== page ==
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Don Jazzy Analyzing Mavin boss's 2016 production for Korede Bello, Di’Ja

Pulse Music analyzes Don Jazzy's production for Korede Bello and Di'Ja, and goes through the quality of music and the projected impact of these songs.

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Korede Bello, Di'Ja and Don Jazzy play

Korede Bello, Di'Ja and Don Jazzy


It’s the year 2016, and Mavin Records are going steady. Put together by Don Jazzy in 2012, the label has undergone many changes. Some lean towards negativity, but a sizable amount of it all is positive.

All of these have been made possible via the music, which is currently made possible by the hands of Don Jazzy, Altims and Babyfresh. These three producers have been at the center of some of the country’s most prolific songs, with their beat patterns, sequencing and sound engineering work propelling their beneficiaries with greatness.

This year, Mavin Records have been working hard at releasing new music, with songs from Di’ja, Korede Bello, Reekado Banks, and Tiwa Savage. In all of these Don Jazzy has worked chiefly on the singles by Korede Bello and Di’Ja.

Pulse Music analyzes these releases, and goes through the quality of music and the projected impact of these songs.


Di’Ja – ‘Take Kiss’


The Mavin pop singer released her debut single for 2016 titled ‘Take kiss’, a collaboration with Babyfresh which is the first of Don Jazzy’s releases this year. Babyfresh has been itching to sing some more and move to artiste status after his feature on D’Prince’s 2015 single ‘Bestie’. He also takes responsibility for the fortune of this single.

Stellar production and drumming start this off in true Mavin fashion. The record label is well-reputed for their mastery of sound, with production being a given from the trio of producers. Don Jazzy’s adlibs are come in, and he even brings on an intro, which cues in Di’Ja.

The ‘Amen’ singer takes the baton and runs with it. There are casual samples of hit songs including Jodie’s ‘Kuchi Kuchi’ and Shaggy’s ‘It wasn’t me’, and Di’Ja carries the song with energy. But that is about all there is to be positive about on this song.

Di'Ja in 'Take kiss' play

Di'Ja in 'Take kiss'


The concept was clearly thought out, with the idea plain for all to see. This was meant to be a light-hearted, humorous project, with basic lyrics, and easy to grab hook. But the lack of depth was too stack. The writer was too aware of what the song was meant to be that it ended up being a parody of it. With a hurried feel about the lyrics, and unconvincing humor, the song falls flat on its face. The video had Adasa Cookey colorfully attempt to visualize the concept, however that was not enough to save this song.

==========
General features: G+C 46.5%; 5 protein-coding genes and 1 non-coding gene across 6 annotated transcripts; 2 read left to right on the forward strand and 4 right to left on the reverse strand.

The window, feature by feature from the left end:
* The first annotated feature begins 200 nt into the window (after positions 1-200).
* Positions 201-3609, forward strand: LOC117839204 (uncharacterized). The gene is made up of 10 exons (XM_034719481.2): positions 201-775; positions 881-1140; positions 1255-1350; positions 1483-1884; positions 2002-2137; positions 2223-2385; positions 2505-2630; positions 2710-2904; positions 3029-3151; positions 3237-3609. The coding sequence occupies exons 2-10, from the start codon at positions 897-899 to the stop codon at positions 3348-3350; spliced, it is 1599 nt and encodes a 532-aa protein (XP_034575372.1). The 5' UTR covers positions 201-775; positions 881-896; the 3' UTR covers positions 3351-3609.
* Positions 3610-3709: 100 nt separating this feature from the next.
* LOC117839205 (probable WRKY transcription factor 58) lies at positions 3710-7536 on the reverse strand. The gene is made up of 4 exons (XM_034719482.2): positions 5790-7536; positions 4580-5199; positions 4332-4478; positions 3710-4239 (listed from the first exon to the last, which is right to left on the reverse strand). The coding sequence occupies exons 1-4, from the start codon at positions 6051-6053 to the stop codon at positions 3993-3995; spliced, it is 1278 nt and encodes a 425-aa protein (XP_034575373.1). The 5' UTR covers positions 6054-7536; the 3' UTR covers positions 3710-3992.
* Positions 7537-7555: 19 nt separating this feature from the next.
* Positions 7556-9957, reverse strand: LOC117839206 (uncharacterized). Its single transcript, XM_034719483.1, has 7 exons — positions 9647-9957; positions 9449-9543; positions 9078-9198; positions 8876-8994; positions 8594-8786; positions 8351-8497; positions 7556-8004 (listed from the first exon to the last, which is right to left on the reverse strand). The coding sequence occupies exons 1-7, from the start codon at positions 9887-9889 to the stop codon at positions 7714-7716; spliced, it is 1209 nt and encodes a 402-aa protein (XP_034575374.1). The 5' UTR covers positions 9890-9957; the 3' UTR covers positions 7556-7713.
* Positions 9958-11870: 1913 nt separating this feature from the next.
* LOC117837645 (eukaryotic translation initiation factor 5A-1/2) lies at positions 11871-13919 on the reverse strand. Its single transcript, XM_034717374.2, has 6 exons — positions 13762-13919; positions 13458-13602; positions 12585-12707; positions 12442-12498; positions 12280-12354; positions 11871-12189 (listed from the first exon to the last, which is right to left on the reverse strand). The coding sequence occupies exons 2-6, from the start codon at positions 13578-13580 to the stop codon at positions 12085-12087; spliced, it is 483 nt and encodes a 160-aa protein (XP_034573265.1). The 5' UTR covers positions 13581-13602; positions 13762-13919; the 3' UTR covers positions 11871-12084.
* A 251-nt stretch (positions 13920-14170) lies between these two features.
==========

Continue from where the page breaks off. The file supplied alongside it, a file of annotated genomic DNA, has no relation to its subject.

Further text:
Babyfresh was also a culprit, with a verse that is both underwhelming and out of place. He battled to stay in sync with the song, and ultimately was the coup de grace for ‘Take kiss’.


Korede Bello – ‘Mungo Park’


Korede Bello has love from everyone in Nigeria. What’s not to admire about a ‘20’ year old singer who gave us ‘Godwin’, rocks a Jheri Curl hairdo, and emits young positive vibes?

Releasing a song with Asa after the success of ‘Godwin’, was largely noticed, although the single failed to be generally accepted. He followed that up with ‘Romantic’, an amazing love song featuring a returning Tiwa Savage.

Today, he has another material, ‘Mungo Park’, with a playful video which injected comic displays at its unique selling point. Korede’s buffoonery began in class, where he introduced the phrase ‘discover Mungo Park’, and he did well to extend it to Don Jazzy, weaving the bachelorhood of the Mavin Boss into the lyrics.


That buffoonery moved to assholery when he took it to a spinster in a gym, but got clipped after his Northern double schools him on wealth and the acquisition of it.

A simple video directed by MEX, the humor direction served as the gimmick to deliver home a funny, and infectious catchphrase.

This continues the brand identity of Korede Bello. The singer is packaged to appeal to the youthful, light, funny, playful part of everyone. From bright colour costumes which subconsciously associates the singer with happiness, to lyrical composition and lyrics, Korede Bello’s brand identity is enhanced by this song.

Korede Bello play

Korede Bello in Romantic


We have seen it happen before. In ‘Dorobucci’, he was the glittering Prince and mega superstar, ‘Adaobi’ had him taking photos of an impressed girl and dancing delightedly. ‘Godwin’ saw him enact a stupid dance, modelled after a child who is reacting to a cane on the back, and ‘Romantic’ had him gallivant with an extremely pretty woman through the streets of London.

In all of these, Korede has been strategically played as fun, and fun sells. His social media following is loyal, mostly comprising of women who laugh and say “Korede is cute”. This cuteness isn’t the ‘fine-puppy’ cute. It’s the funny, intelligent, feel-good boyfriend cute.

‘Mungo Park’ by the singer makes for fun, listening, fun watching, and that’s why it’s a hit.

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